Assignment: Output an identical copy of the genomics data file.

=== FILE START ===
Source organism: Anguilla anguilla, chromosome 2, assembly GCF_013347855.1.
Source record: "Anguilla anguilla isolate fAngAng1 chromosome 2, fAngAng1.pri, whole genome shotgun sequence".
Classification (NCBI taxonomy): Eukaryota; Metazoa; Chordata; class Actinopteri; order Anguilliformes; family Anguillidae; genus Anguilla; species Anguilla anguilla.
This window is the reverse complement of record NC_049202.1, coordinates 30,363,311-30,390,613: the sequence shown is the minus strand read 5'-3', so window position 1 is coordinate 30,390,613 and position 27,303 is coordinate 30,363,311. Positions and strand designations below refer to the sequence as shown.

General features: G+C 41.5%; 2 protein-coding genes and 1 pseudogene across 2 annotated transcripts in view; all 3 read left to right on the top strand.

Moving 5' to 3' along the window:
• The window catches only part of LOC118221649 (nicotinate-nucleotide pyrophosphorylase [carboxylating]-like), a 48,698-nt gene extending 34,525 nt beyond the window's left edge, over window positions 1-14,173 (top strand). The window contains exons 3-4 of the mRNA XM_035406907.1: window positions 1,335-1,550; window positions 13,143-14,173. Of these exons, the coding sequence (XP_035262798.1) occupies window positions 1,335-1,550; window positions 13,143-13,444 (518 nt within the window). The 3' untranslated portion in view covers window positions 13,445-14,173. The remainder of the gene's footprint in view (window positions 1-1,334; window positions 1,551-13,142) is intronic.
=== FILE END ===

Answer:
Source organism: Anguilla anguilla, chromosome 2, assembly GCF_013347855.1.
Source record: "Anguilla anguilla isolate fAngAng1 chromosome 2, fAngAng1.pri, whole genome shotgun sequence".
Classification (NCBI taxonomy): Eukaryota; Metazoa; Chordata; class Actinopteri; order Anguilliformes; family Anguillidae; genus Anguilla; species Anguilla anguilla.
This window is the reverse complement of record NC_049202.1, coordinates 30,363,311-30,390,613: the sequence shown is the minus strand read 5'-3', so window position 1 is coordinate 30,390,613 and position 27,303 is coordinate 30,363,311. Positions and strand designations below refer to the sequence as shown.

General features: G+C 41.5%; 2 protein-coding genes and 1 pseudogene across 2 annotated transcripts in view; all 3 read left to right on the top strand.

Moving 5' to 3' along the window:
• The window catches only part of LOC118221649 (nicotinate-nucleotide pyrophosphorylase [carboxylating]-like), a 48,698-nt gene extending 34,525 nt beyond the window's left edge, over window positions 1-14,173 (top strand). The window contains exons 3-4 of the mRNA XM_035406907.1: window positions 1,335-1,550; window positions 13,143-14,173. Of these exons, the coding sequence (XP_035262798.1) occupies window positions 1,335-1,550; window positions 13,143-13,444 (518 nt within the window). The 3' untranslated portion in view covers window positions 13,445-14,173. The remainder of the gene's footprint in view (window positions 1-1,334; window positions 1,551-13,142) is intronic.